To reduce burden, the Department has implemented a Universal Outreach tool that sponsors may use to assist them in meeting their universal outreach requirements under 29 CFR § 30.3(b)(3). This tool is available on the Department’s website at: https://www.apprenticeship.gov/eeo/sponsors/recruit-and-hire. In addition, the Department is in the process of deploying an EEO tool (i.e., an Affirmative Action Plan Builder) in RAPIDS that will permit sponsors to easily develop and maintain an affirmative action plan electronically. The Department anticipates implementing this tool during Fiscal Year 2021.


The ATR is available upon request to provide technical assistance and services to those sponsors and/or apprentices who do not have computer technology available to download or utilize the foregoing forms and compliance tools.


4. Describe efforts to identify duplication. Show specifically why any similar information already available cannot be used or modified for use for the purposes described in Item A.2 above.


Recordkeeping and reporting requirements under part 29, subpart A and part 30 are not duplicated elsewhere. However, the part 30 sections that contain information collection requirements subject to the Paperwork Reduction Act that are currently approved under OMB Control No. 1205-0224 have been added to this ICR. Once OMB approval is granted on this ICR, the Department will submit a request to discontinue the ICR approved under OMB Control No. 1205-0224 to avoid duplication.


Part 30 requires the utilization of the procedures outlined in part 29, subpart A for SAA deregistration, rather than maintaining separate deregistration procedures under part 30. Part 30 also incorporates an exemption from the Affirmative Action Program requirements, including the requirement to invite applicants and apprentices to self-identify as an individual with a disability, for those sponsors who are already in compliance with an equal employment opportunity program approved as meeting other specified EEO laws. Therefore, sponsors who are already required to maintain self-identification data pursuant to another approved program would not be required to maintain duplicative information.


5. If the collection of information impacts small businesses or other small entities, describe any methods used to minimize burden.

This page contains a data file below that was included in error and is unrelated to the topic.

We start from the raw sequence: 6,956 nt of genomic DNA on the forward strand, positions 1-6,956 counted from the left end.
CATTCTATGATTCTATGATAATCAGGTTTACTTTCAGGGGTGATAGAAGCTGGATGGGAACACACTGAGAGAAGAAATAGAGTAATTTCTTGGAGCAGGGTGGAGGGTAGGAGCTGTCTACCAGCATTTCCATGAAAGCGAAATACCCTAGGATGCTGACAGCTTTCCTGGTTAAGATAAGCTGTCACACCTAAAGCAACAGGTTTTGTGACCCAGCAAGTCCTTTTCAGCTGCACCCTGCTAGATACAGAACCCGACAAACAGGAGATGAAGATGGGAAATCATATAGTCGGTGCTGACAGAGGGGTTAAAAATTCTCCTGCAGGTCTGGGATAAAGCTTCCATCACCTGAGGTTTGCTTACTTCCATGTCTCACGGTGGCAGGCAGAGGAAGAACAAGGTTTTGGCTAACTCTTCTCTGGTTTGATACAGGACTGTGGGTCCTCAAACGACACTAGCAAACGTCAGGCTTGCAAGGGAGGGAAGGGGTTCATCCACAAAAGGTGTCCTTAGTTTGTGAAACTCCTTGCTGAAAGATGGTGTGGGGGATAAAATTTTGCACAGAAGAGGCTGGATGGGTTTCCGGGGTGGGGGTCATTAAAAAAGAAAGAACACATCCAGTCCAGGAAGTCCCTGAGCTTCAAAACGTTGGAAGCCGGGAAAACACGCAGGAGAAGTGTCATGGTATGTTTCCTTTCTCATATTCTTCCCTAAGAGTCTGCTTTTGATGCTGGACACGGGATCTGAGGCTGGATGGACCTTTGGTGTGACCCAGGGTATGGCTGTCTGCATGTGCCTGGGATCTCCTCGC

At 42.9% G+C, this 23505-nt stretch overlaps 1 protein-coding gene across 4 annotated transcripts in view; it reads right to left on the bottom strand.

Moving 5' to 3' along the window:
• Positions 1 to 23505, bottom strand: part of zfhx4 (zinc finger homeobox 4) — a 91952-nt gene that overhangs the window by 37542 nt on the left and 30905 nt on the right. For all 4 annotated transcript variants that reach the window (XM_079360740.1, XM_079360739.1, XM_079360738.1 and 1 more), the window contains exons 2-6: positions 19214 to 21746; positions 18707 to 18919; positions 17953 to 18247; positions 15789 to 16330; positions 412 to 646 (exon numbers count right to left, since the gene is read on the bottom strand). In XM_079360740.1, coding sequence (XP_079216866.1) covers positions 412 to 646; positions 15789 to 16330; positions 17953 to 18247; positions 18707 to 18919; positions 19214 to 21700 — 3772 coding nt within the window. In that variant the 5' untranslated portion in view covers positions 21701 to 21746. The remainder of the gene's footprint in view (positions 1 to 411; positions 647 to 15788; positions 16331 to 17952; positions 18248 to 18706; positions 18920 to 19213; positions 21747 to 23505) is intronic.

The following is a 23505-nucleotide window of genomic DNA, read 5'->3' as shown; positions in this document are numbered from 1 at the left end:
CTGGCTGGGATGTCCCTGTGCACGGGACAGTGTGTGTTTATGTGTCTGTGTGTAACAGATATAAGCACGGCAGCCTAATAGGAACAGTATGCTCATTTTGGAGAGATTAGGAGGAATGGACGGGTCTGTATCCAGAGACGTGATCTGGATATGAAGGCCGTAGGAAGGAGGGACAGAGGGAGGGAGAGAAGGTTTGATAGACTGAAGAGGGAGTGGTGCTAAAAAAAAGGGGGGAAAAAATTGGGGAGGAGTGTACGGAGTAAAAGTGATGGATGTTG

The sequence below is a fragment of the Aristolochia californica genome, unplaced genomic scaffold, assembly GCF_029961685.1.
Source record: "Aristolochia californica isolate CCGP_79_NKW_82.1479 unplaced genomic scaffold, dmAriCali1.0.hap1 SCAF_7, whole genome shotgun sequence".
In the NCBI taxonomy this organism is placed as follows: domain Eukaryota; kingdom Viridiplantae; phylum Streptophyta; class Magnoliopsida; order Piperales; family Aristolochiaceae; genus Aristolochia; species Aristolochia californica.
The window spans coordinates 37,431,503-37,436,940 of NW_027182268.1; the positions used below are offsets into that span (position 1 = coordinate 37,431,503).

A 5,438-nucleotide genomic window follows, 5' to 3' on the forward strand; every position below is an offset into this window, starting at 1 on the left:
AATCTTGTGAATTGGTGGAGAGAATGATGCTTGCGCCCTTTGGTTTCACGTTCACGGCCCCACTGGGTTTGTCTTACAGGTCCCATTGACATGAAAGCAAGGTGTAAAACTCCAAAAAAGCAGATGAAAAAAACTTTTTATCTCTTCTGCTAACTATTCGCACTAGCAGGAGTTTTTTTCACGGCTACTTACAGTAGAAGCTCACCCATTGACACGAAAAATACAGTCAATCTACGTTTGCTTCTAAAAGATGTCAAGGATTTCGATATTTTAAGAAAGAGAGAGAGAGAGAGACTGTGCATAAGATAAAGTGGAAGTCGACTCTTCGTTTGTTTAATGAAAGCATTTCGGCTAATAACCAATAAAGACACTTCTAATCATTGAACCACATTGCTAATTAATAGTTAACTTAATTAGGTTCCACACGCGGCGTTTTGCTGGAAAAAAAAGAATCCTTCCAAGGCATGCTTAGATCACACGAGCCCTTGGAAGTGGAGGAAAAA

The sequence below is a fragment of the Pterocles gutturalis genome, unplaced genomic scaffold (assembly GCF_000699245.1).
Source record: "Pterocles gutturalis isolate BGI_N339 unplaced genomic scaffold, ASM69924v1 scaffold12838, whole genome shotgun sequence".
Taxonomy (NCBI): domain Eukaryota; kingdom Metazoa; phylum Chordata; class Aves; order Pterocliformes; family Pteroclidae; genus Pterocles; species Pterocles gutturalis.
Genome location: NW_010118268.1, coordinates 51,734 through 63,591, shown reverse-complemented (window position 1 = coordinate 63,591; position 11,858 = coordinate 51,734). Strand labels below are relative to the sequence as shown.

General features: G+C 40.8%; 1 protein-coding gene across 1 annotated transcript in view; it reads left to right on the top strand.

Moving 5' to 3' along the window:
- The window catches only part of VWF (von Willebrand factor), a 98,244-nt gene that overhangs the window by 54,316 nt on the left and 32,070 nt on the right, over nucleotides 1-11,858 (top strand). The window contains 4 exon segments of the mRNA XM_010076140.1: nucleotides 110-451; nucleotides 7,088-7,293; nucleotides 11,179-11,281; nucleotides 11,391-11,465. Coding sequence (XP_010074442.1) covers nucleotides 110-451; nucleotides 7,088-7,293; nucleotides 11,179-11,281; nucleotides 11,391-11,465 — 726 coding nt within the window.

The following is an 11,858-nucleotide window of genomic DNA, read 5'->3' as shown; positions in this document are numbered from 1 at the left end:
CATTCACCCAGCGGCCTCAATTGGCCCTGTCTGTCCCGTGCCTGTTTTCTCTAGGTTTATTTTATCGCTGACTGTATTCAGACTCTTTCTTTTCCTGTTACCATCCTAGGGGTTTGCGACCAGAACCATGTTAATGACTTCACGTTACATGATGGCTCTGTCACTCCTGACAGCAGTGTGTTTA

The information collected has minimal impact on small businesses. Furthermore, part 30 exempts sponsors with fewer than five apprentices from the need to adopt an affirmative action program under 29 CFR § 30.4.


6. Describe the consequence to federal program or policy activities if the collection is not conducted or is conducted less frequently, as well as any technical or legal obstacles to reducing burden.


The registration of apprenticeship programs and apprentices is necessary to carry out the requirements of the NAA and its implementing regulations at part 29, subpart A and part 30. The reporting and recordkeeping requirements are the minimum requirements needed to assure that apprenticeship program sponsors and SAAs are complying with the Department’s apprenticeship regulations. Also, this collection is necessary to carry out the requirements of the VALOR Act (Public Law 115-89), which is intended to increase access for veterans to apprenticeship opportunities in multiple locations. Failure to collect the required information could impede the Department’s efforts to ensure compliance with the aforementioned statutory and regulatory requirements.


With the exception of the requirement that sponsors invite applicants and apprentices to voluntarily self-identify as an individual with a disability, apprentice information is only submitted on a one-time basis and, therefore, the collection frequency cannot be further reduced. In addition, the collection of data from the SAAs, who do not use RAPIDS as their case management system, on a quarterly basis is necessary to adequately determine a national data set on apprenticeship programs and apprentices and also, to accurately report these outcomes to the Administration, Congress, and other stakeholders. Because the Department needs to ensure the reliability of its data as well as properly assess the growth in apprenticeship, the collection frequency cannot be further reduced.